I've long had the First Edition album featuring Reggie along with Bill Kirchner, Danny Hayes, Marc Cohen, Terri Lyn Carrington and Ronnie Wells, displayed in the breakfast room, looking at Reggie's cover image several times every day. It's still there now, myself still exploring the infinite possibilities of the new pathways he envisioned that shining moment. No doubt, there were many others Reggie inspired.

In Memoriam Reggie Johnson

While I don't currently own a turntable, I will see to it that Reggie's First Edition album is entered onto YouTube, having the permission of the copyright owner. It's the least I can do for jazz and Reggie.

Ron Carter, who Reggie revered along with Ray Brown, Oscar Pettiford, Charles Mingus, Richard Davis, Paul Chambers and Scott LaFaro, has kindly sent these most moving words from his phone:

"mr. robinson,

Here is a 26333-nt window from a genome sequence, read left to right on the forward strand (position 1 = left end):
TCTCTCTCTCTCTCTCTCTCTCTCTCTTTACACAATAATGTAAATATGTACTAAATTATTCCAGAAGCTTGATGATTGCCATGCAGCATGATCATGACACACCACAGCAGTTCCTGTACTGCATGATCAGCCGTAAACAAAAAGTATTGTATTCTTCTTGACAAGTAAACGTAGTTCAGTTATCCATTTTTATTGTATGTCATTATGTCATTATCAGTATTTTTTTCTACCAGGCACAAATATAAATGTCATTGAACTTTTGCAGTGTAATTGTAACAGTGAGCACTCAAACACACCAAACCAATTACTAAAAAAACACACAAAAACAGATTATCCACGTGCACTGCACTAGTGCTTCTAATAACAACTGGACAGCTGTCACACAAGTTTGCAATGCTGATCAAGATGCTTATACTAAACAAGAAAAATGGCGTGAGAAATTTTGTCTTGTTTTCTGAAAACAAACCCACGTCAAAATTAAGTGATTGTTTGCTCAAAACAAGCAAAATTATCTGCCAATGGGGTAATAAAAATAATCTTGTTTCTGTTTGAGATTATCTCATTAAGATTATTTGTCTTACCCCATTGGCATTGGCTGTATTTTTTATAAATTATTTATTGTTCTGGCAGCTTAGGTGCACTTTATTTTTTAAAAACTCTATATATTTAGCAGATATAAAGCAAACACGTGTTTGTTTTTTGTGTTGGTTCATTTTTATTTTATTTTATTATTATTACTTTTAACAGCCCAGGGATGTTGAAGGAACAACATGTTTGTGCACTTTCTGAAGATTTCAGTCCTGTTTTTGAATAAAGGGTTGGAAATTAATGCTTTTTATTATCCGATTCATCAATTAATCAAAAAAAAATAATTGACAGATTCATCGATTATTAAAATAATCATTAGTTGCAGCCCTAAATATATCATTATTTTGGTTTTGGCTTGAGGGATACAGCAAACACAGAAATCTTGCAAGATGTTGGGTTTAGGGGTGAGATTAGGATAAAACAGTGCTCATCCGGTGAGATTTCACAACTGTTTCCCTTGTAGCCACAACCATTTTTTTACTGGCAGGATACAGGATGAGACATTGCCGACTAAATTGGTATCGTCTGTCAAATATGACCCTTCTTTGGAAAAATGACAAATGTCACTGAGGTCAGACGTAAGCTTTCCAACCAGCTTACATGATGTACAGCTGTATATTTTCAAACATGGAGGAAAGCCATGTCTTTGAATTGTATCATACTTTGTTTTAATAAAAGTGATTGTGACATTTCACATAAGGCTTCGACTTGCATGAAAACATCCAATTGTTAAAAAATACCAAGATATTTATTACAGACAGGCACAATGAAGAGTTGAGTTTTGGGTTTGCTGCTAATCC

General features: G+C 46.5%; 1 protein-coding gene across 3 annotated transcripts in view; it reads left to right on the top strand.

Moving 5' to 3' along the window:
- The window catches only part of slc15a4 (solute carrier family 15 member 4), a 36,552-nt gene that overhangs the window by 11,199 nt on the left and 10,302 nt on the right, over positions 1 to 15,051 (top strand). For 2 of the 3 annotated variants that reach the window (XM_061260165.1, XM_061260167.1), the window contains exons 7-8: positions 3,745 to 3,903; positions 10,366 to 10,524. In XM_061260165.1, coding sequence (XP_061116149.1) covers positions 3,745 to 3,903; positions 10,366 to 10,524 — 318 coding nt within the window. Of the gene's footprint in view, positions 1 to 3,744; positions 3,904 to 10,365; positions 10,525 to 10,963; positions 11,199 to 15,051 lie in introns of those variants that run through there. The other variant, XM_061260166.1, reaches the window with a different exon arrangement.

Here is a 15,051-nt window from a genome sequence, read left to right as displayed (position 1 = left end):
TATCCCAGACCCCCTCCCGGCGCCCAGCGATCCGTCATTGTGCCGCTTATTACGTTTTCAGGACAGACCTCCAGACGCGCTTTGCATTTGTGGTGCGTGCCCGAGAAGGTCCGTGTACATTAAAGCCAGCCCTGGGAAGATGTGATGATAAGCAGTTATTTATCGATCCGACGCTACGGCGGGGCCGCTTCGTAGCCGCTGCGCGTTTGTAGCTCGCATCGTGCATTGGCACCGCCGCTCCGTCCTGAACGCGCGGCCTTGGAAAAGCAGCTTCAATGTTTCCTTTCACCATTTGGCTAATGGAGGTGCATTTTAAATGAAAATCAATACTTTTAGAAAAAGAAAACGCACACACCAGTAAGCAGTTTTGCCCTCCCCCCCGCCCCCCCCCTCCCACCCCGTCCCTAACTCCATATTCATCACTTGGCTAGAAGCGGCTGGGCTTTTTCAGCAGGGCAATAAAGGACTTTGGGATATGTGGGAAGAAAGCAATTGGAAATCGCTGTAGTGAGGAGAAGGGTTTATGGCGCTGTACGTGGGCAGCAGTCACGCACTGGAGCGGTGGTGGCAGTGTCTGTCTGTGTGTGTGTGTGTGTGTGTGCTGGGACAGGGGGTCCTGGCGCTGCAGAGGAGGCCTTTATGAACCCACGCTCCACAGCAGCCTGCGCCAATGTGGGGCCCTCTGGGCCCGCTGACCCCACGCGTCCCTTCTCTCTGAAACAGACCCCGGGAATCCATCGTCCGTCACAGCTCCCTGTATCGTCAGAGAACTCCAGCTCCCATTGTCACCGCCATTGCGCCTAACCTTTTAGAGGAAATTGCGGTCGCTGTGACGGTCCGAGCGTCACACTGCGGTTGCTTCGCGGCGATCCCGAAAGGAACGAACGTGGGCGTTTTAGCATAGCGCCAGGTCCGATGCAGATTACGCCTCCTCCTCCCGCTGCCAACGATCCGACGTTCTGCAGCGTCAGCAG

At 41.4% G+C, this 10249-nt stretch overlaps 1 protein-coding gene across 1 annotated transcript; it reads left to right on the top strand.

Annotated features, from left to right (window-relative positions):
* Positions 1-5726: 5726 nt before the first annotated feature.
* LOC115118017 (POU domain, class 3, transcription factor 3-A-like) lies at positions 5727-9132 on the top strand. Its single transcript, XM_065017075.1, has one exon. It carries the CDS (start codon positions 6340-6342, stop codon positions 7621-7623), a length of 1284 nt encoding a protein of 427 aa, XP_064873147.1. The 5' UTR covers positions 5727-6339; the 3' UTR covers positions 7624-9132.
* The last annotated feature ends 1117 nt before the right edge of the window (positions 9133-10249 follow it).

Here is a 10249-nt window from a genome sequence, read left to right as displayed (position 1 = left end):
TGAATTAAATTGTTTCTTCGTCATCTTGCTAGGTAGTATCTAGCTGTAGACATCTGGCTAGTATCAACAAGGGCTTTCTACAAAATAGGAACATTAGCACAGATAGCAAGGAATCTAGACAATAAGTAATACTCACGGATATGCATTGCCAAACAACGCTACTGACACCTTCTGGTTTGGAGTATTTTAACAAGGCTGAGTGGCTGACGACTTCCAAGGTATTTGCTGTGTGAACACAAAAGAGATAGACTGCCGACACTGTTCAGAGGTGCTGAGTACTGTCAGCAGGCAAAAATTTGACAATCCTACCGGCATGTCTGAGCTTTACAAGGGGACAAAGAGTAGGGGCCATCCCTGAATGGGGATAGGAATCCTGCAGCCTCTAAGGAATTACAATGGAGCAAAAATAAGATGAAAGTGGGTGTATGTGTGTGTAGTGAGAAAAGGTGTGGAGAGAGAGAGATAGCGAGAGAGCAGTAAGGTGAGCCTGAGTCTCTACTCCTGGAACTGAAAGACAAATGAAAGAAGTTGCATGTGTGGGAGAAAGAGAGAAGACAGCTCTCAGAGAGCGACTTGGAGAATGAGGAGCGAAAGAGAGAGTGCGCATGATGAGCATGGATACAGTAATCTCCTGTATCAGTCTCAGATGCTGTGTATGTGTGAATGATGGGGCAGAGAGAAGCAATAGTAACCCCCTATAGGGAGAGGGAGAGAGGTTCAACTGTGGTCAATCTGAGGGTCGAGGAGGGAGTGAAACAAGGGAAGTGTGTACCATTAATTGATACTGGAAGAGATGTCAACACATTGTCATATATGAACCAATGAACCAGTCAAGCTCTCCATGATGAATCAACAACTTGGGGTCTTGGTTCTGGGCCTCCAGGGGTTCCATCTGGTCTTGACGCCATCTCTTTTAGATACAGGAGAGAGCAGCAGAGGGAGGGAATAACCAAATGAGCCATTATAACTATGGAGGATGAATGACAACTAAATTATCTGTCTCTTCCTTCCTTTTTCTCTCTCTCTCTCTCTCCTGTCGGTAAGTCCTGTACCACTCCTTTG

thanks for your e-mail.
i am stunned to read about reggie's
"leaving the concert".
during all of my trips to europe, i don't
remember seeing him...what a pity!
i'm not remembering anything about out lessons,
it's been a long time ago, but they provided mr. johnson
a platform to be an active working bassist.
i think that that is the wish of any teacher.
thanks of the memories,

Lastly, here is the closing paragraph from the First Edition liner notes by Dan Morgenstern: "Reggie Johnson's debut as a leader, while overdue, was worth waiting for. Asked about his future plans, his characteristically modest answer was: "Having my own group - eventually - is in the back of my head...a trio or quartet. But I want to define my playing more; establish a recognizable style of my own, so you can tell after a few bars. I'm zeroing in on that." As far as I'm concerned, he's already there. Class will tell."

- Michael Robinson, April 2021, Los Angeles


© 2021 Michael Robinson All rights reserved


Michael Robinson is a Los Angeles-based composer, programmer, jazz pianist and musicologist. His 177 albums include 151 albums for meruvina and 26 albums of piano improvisations. Robinson has been a lecturer at UCLA, Bard College and California State University.